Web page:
American actresses died in Complications from cardiac surgery

Here are 1 famous actresses from United States of America died in Complications from cardiac surgery:

Marie Selland

Marie Selland (October 22, 1927 Happy Valley-October 28, 2006 Portland) also known as Marie Selland Peckinpah or Cecilia Marie Selland was an American actor. She had three children, Matthew Peckinpah, Kristen Peckinpah and Sharon Peckinpah.

Marie Selland began her acting career in the 1940s performing on various radio shows, before making her television debut in the 1950s. She appeared in several popular television series such as "Gunsmoke," "The Lone Ranger," and "Bonanza." Selland also had small roles in films such as "Ride Clear of Diablo" and "The Wild Bunch," the latter directed by her son, Sam Peckinpah.

In addition to acting, Selland was also a talented artist and writer. She wrote several plays and was known for her watercolor paintings, which were displayed in galleries across the country. Selland was a lifelong resident of Oregon and was heavily involved in the Portland arts community. She passed away in 2006 at the age of 79.

Selland's passion for the arts began at a young age, and she started performing in local theater productions while in high school. After graduating, Selland moved to Hollywood to pursue her acting career. In the 1960s, she appeared in several episodes of "The Twilight Zone" and "The Andy Griffith Show." Selland's most notable film role was in the 1970 film "The Ballad of Cable Hogue," also directed by her son, Sam Peckinpah.

Throughout her life, Selland continued to be involved in the arts community of Portland, Oregon. She was a founding member of the Portland Women's Theatre Company and remained active in local theater productions. Selland was also a member of the Northwest Watercolor Society and her paintings were frequently exhibited in galleries throughout the region.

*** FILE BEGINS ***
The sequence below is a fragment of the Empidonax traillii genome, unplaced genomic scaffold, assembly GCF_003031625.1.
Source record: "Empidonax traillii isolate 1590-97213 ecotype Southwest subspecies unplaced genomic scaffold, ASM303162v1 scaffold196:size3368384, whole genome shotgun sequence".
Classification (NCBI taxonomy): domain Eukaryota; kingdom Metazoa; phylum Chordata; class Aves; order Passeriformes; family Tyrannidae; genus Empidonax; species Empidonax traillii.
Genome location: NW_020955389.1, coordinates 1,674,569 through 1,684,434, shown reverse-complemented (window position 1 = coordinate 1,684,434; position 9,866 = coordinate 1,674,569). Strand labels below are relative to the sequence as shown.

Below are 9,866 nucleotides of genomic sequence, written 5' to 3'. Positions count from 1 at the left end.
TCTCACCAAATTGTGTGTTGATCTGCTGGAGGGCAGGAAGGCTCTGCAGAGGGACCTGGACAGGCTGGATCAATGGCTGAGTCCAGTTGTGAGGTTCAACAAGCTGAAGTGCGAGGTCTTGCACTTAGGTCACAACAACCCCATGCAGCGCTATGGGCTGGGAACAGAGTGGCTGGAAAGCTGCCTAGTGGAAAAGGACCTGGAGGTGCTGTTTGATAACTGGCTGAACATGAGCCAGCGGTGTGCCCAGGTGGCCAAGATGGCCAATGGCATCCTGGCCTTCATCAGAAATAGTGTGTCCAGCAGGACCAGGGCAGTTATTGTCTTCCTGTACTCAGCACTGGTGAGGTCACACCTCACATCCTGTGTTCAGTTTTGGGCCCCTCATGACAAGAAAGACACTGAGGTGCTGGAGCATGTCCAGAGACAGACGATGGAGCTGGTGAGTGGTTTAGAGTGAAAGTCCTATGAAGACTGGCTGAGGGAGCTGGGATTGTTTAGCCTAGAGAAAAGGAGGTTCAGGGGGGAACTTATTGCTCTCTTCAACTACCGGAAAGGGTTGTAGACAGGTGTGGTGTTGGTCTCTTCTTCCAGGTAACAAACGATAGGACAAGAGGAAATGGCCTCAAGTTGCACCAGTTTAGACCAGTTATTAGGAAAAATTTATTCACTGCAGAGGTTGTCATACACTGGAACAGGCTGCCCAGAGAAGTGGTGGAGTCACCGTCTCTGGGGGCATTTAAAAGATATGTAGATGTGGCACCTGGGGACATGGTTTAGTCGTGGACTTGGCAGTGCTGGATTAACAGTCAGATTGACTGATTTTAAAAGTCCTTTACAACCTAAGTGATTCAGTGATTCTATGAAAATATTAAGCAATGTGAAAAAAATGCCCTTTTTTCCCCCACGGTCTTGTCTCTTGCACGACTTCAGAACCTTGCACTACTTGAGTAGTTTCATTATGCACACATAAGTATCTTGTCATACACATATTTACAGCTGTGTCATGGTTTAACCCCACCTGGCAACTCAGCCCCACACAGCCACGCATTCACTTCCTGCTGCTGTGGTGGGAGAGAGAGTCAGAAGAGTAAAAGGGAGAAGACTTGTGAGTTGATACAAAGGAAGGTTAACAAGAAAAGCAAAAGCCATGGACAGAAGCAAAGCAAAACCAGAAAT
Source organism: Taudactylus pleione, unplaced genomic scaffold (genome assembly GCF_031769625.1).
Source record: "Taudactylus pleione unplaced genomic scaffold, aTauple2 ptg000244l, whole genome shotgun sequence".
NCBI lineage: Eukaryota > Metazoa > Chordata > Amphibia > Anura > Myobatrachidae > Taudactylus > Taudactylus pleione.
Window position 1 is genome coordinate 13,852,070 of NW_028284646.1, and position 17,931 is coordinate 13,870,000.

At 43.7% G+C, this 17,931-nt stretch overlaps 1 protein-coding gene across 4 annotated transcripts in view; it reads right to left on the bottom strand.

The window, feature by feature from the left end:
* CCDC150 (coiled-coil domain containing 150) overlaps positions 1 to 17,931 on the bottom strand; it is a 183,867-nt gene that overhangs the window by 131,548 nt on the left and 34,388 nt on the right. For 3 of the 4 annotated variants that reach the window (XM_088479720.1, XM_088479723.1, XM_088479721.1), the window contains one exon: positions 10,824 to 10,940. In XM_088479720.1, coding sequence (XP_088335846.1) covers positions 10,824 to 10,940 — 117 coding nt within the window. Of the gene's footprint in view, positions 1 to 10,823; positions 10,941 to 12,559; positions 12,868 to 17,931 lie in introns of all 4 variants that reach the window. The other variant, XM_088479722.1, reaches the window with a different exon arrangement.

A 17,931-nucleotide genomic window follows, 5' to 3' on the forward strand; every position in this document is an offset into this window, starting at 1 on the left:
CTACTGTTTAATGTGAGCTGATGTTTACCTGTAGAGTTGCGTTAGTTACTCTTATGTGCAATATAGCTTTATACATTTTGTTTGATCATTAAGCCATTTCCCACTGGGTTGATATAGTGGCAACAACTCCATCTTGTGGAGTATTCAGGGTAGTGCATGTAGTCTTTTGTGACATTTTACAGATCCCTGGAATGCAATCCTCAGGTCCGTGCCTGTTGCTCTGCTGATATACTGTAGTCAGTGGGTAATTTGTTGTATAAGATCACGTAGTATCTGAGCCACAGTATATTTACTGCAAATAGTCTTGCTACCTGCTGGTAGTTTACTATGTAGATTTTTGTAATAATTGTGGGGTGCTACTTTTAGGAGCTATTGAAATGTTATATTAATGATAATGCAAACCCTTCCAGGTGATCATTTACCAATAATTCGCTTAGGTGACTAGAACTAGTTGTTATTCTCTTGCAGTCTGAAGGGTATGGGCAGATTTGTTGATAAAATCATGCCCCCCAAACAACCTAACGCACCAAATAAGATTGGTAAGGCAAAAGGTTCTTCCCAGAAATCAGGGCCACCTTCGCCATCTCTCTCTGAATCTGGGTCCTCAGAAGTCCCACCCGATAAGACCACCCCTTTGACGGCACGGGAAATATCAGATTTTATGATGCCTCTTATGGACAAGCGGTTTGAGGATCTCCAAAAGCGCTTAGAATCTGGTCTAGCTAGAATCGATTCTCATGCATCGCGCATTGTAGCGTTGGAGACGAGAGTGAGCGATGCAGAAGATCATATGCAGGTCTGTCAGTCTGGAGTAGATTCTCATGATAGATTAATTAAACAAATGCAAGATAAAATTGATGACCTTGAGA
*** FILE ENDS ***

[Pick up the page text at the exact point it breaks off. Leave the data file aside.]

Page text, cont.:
In addition to her artistic pursuits, Selland was known for her philanthropic work. She was a strong advocate for women's rights and was involved in numerous organizations that supported women's health and education. Selland's legacy continues to live on through her contributions to the arts and her commitment to social justice causes.

Selland's son, Sam Peckinpah, was a renowned Hollywood director known for his gritty and violent western films, such as "The Wild Bunch" and "Pat Garrett and Billy the Kid." Selland appeared in several of her son's films, including "The Wild Bunch," where she played a small but memorable role as a prostitute. Despite the controversial nature of her son's films, Selland remained supportive of his work and even co-wrote the script for his 1978 film, "Convoy."

Selland was also heavily involved in environmental activism, particularly in her later years. She co-founded the Columbia Riverkeepers, an organization focused on protecting and preserving the Columbia River, and was a vocal opponent of logging and mining in Oregon's forests.

Selland's contributions to the arts and her community were recognized with several awards and honors during her lifetime. In 2004, she was awarded the Governor's Arts Award for her outstanding contributions to the arts in Oregon. In addition, Selland's legacy continues on through the Marie Selland Scholarship Fund, which provides financial support to students pursuing careers in the arts.

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